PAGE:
This content development process helps us produce 30+ optimized content assets per month.
4. Editing and Staging Content
High-quality content is 80% writer’s talent and 20% editorial work.
A good editor doesn’t just fix grammar or does light proofreading. They:
- Points out gaps and inconsistencies in the narrative
- Copy-edits for a consistent brand voice across all web content
- Help optimize content for targeted keywords
- Fix the article flow and suggest extra persuasive writing techniques
- Fact-check content and all sourced materials for accuracy, relevancy, freshness
- Improve call-to-actions and add point out more opportunities for generating leads
Erica Schneider, Head of Content Grizzle, well articulates different “flavors of editing” you should do:
Finally, many editors also stage content for publishing.
They upload finished blog posts to your content management system (CMS), request graphic assets from design teams, prepare texts for social media conversations, and verify that the published content looks equally appealing to potential customers and search engines.
✍️ Need an editor? Get your job offer in front of 300K+ monthly website visitors.
5. Content Promotion
Content development doesn’t end with publishing content.
You need to get your quality content in front of potential customers.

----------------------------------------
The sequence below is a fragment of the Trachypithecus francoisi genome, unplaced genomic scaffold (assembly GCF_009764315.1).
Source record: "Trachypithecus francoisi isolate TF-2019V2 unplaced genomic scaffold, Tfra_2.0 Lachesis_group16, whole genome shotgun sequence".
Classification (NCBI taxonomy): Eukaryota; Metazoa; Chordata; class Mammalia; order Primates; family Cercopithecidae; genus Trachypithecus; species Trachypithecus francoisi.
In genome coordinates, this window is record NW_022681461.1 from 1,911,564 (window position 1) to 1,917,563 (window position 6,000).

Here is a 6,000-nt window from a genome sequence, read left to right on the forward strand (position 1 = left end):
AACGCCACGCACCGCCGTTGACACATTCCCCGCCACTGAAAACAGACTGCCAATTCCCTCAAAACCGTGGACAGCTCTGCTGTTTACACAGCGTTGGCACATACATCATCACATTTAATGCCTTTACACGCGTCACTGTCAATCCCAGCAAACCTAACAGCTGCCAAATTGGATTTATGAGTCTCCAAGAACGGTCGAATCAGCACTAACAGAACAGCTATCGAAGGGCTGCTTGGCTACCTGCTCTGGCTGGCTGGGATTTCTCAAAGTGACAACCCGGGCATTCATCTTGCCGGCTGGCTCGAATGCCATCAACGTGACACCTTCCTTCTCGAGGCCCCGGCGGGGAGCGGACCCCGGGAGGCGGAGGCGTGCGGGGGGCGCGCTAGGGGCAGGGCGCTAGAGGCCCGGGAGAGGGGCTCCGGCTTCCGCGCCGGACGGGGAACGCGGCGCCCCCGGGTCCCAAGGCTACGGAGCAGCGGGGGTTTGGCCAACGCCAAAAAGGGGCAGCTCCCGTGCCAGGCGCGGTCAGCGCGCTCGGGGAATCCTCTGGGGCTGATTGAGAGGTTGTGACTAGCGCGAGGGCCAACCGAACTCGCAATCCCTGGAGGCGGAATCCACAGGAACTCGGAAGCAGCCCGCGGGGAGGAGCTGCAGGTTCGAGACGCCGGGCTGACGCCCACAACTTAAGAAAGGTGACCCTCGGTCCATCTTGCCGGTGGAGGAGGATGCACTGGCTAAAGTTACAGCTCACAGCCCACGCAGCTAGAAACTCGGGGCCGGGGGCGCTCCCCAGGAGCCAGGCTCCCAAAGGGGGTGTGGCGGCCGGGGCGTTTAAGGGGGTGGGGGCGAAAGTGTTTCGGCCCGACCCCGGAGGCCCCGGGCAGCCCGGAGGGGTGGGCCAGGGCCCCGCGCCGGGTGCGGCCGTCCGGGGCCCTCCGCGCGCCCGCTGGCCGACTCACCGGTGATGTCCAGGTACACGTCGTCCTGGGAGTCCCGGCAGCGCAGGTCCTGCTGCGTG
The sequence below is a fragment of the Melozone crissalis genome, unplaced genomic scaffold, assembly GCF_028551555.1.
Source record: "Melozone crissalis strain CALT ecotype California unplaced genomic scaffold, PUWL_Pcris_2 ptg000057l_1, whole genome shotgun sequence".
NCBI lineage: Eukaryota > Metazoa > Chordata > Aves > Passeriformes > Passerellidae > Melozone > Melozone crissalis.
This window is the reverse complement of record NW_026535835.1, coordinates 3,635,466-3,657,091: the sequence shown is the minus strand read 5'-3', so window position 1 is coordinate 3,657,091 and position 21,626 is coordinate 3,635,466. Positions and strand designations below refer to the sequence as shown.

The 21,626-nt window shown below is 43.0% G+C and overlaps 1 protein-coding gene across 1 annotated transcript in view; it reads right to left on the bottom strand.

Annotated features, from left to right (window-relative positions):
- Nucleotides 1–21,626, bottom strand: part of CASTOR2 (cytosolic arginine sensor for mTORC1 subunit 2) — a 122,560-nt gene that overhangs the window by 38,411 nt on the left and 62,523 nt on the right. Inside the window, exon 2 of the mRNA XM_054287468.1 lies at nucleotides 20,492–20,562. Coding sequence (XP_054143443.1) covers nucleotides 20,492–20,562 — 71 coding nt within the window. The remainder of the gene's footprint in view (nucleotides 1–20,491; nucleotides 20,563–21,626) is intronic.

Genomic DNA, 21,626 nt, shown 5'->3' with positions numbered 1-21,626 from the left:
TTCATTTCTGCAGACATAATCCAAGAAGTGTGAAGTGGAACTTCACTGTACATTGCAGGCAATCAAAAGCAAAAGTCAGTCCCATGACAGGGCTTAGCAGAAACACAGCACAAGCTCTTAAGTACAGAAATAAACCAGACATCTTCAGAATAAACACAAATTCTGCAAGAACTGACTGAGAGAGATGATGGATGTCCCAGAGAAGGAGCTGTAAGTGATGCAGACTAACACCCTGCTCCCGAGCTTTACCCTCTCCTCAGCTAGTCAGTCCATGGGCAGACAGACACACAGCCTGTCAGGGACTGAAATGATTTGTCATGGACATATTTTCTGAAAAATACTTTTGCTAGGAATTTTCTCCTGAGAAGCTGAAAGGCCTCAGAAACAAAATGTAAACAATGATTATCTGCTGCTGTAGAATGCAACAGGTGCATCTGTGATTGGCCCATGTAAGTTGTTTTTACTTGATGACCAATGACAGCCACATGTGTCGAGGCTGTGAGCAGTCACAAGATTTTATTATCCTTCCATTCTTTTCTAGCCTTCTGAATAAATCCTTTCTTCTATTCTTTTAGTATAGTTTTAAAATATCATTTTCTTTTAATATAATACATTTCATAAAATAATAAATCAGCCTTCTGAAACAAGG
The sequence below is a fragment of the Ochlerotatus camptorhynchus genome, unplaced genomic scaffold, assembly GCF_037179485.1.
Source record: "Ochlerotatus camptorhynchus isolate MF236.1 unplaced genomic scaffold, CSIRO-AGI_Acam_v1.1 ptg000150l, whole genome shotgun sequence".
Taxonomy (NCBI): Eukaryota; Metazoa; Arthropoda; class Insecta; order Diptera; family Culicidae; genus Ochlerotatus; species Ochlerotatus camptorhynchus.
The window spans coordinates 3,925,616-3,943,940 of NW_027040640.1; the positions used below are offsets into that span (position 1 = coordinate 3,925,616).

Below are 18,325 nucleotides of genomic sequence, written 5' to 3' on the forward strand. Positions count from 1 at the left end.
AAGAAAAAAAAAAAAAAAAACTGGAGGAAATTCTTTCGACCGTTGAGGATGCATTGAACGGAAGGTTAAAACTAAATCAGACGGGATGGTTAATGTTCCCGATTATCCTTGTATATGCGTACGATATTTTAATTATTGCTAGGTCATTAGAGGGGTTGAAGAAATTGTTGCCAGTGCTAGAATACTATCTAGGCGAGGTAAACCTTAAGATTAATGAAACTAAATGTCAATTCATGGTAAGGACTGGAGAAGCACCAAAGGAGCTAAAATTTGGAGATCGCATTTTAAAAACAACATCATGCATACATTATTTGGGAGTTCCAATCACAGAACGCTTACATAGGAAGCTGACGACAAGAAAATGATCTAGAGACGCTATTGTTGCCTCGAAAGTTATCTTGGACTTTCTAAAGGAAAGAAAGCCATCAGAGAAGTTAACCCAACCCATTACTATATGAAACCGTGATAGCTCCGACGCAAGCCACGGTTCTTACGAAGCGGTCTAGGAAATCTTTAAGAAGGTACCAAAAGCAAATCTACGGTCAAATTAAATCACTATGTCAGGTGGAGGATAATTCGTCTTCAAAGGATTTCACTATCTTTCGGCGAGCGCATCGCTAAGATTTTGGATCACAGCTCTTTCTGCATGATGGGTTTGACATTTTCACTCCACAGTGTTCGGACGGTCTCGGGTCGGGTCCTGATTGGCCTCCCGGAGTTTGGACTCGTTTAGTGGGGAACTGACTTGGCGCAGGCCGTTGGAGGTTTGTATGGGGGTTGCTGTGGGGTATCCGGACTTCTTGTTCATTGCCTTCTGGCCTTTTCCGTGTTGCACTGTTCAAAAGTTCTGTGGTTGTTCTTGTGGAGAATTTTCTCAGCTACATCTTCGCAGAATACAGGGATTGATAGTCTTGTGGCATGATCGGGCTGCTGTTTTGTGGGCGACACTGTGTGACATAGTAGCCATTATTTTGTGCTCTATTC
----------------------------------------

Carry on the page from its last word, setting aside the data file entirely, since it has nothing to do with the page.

Search engine optimization (SEO) will help you harness organic search traffic over time. But for faster results, you should also promote new content using other strategies.
An effective content distribution process maximizes your content marketing ROI.
40% of content teams plan to invest more in content distribution this year to reach their marketing goals faster.
📒 Free resources for systemizing content distribution:
- Content distribution checklist by Stackby
- Advanced content promotion checklist by Process
- Annual email marketing calendar template by Trello
6. Content Repurposing
Creating content takes a lot of time and resources. So you should maximize every asset’s “shelf-life.”
Content repurposing is the process of adapting existing content to other channels. For example, turning a podcast episode into a blog post.
That’s an easy way to keep your editorial calendar full without stretching your marketing budgets.